The House on Friday voted to freeze all federal pay, much to the chagrin of President Obama and House Minority Leader Nancy Pelosi.
"I think it's necessary for us to have the dignity of the job that we have rewarded," Rep. Pelosi said Thursday.
This is the third year in a row the House has voted to freeze federal pay.
“Members voted 261-154 in favor of the bill, which would also lock in a pay freeze for members of Congress. It exempts people serving in the military,” according to The Hill. “The bill won significant support from Democrats — 43 voted for it — while 10 Republicans voted against it.”
The bill goes against President Obama’s December executive order that calls for a 0.5 percent pay increase for all federal workers. House Republicans attacked the executive order, arguing that pay increases are to be decided by Congress and not the executive branch.
Darrell Issa (R-Calif.) said that the bill is necessary to keep the rising cost of government in check.
"It is a small price to pay, consistent with the President's previous pay freeze, to hold pay increases of federal employees for one more year," said Rep. Issa.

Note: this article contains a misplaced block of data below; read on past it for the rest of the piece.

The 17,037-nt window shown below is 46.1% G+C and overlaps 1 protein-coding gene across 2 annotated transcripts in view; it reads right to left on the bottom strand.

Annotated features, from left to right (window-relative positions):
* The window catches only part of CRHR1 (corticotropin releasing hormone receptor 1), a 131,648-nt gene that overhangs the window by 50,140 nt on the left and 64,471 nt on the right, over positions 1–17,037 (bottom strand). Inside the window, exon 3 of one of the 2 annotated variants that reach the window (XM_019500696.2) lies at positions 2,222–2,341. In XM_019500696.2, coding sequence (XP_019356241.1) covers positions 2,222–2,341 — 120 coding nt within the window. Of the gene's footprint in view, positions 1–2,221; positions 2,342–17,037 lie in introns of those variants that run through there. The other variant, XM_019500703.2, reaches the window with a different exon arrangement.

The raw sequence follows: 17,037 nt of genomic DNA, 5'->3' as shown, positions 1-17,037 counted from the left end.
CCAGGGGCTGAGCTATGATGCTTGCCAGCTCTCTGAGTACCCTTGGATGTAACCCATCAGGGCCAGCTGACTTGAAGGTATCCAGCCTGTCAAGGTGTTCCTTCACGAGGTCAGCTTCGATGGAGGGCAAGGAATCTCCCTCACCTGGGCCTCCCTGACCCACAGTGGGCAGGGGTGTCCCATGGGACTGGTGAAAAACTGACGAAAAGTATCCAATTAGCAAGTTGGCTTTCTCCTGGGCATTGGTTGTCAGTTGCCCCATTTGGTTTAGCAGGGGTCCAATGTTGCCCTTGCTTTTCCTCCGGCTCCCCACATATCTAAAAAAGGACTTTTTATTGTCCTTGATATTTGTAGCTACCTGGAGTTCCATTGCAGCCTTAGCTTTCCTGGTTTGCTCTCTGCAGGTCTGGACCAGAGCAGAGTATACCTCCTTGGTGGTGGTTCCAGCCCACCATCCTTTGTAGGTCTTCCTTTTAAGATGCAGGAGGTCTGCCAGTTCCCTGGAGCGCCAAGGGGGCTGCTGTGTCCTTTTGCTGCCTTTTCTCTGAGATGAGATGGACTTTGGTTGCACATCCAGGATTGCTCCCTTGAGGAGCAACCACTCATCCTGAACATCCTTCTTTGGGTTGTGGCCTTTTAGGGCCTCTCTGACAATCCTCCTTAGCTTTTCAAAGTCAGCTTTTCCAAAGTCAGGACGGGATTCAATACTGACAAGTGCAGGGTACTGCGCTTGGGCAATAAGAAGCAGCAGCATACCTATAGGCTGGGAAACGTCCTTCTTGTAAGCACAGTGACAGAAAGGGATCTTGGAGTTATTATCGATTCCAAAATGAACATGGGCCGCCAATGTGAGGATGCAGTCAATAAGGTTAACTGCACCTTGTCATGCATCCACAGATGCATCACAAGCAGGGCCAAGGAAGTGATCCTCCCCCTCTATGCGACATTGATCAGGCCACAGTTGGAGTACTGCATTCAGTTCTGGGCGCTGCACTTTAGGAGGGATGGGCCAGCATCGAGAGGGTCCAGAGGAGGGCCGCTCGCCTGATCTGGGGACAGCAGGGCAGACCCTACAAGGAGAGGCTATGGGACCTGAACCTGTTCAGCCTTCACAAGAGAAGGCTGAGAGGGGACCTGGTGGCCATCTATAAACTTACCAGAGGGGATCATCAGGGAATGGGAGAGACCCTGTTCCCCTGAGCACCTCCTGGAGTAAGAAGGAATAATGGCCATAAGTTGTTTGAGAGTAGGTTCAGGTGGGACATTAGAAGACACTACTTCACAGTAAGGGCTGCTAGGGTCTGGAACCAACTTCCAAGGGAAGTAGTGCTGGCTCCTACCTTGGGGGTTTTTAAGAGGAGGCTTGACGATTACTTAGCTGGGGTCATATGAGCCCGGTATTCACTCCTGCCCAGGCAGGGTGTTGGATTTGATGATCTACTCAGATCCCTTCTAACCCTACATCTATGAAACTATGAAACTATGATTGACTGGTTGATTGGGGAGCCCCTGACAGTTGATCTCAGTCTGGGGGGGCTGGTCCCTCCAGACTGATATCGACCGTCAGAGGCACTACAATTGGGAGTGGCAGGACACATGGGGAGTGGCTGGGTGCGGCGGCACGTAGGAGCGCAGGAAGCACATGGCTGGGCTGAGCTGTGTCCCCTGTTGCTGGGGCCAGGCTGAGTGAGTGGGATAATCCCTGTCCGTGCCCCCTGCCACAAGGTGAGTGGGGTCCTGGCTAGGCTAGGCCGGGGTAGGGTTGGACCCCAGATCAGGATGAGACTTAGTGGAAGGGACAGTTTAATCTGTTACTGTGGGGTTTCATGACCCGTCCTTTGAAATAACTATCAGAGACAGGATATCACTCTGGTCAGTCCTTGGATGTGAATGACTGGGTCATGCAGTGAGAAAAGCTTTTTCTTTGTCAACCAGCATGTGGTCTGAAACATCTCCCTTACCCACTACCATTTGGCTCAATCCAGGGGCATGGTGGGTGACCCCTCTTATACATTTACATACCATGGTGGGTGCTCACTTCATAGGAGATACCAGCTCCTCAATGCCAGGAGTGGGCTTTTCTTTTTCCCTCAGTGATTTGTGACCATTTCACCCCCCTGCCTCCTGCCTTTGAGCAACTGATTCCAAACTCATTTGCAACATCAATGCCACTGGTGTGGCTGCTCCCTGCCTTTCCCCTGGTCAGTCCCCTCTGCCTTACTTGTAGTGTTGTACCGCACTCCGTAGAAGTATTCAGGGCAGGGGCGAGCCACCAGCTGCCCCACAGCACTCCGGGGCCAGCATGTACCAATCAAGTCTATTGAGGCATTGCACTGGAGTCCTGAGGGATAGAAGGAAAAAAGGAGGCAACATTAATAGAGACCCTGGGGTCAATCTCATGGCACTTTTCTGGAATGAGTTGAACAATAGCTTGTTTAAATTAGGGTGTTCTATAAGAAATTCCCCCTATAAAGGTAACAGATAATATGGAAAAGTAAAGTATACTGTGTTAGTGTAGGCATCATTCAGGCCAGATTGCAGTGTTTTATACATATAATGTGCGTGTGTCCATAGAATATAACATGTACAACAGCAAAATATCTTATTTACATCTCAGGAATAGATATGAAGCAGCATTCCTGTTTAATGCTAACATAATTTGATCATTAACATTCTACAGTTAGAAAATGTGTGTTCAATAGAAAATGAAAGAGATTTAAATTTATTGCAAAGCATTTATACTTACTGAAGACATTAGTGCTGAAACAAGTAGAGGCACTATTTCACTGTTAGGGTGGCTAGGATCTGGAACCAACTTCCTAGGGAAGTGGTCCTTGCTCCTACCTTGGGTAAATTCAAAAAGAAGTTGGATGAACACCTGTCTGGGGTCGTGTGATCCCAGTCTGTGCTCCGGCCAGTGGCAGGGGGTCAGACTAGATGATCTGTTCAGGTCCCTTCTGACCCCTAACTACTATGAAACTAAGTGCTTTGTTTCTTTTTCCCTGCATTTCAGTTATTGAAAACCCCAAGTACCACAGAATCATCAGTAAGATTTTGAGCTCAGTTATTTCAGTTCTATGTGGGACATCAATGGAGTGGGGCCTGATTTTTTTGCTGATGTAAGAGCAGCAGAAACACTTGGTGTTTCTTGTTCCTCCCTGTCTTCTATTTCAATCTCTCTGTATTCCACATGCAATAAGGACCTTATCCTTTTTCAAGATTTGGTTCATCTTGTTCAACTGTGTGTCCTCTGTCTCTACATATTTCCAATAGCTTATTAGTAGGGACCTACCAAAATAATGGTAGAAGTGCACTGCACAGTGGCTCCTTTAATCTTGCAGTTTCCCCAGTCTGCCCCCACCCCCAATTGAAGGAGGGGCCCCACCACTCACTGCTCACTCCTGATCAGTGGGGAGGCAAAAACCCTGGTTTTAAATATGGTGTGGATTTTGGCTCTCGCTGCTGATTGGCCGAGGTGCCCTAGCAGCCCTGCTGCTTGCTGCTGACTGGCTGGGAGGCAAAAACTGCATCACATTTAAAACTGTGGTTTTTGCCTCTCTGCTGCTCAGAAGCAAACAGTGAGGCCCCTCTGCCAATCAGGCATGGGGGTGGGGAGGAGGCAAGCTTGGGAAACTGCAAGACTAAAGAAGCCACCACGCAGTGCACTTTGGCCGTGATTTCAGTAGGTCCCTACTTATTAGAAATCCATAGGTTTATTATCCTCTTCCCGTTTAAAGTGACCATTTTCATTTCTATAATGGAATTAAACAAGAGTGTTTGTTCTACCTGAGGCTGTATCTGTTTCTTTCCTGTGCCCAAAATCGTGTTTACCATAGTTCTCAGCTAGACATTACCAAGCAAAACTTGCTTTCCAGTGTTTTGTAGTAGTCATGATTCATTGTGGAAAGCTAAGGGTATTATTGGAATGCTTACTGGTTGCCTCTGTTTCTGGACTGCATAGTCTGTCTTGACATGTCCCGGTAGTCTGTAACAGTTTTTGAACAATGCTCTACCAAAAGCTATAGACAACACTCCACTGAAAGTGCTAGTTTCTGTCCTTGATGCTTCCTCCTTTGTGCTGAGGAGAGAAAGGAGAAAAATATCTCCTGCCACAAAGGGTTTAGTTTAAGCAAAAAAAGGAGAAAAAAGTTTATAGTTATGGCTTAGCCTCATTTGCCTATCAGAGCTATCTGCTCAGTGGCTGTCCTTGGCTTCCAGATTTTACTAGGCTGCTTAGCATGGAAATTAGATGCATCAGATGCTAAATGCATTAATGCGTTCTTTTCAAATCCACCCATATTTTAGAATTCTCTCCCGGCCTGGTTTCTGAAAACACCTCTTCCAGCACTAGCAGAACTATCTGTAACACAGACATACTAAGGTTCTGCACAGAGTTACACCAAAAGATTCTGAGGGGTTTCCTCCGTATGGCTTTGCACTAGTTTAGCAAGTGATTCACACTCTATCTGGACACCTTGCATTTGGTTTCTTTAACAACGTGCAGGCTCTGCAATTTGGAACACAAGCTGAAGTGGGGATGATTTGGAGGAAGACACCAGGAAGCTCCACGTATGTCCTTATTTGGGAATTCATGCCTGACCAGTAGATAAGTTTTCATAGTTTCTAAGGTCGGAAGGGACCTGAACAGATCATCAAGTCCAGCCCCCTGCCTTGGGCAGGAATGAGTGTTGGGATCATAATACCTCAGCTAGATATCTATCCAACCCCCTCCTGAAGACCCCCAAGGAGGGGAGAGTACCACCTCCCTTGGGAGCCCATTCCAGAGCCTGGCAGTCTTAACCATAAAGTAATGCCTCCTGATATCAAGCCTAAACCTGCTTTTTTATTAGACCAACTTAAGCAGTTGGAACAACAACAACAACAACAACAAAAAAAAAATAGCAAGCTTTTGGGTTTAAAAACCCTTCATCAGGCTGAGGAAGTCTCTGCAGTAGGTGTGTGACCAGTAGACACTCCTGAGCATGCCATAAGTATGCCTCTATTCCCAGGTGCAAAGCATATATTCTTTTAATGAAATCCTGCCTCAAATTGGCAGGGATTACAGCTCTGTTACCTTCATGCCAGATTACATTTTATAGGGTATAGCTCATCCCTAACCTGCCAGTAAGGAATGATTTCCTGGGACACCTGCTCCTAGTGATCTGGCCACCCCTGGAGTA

"We could do this today, or we could cut the National Institutes of Health. We could do this today, or we could park two or three of our aircraft carriers and lay off the crew," he added.
Still, the Obama administration on Wednesday vowed to fight the bill, saying that the pay increase would "help ensure that the government remains competitive in attracting and retaining the Nation’s best and brightest individuals for public service."
Now what’s really interesting is the fact that the White House did not specifically threaten to veto the bill. But you know what? It doesn’t need to: There’s no way it’s going to pass the Democrat-controlled Senate.
However, should it pass, the bill “also freezes the pay of members of Congress. Democrats charged that Republicans included that language just to ensure support for the bill, and argued that there has been no threat to increasing the pay of members of Congress for the last few years,” The Hill notes.
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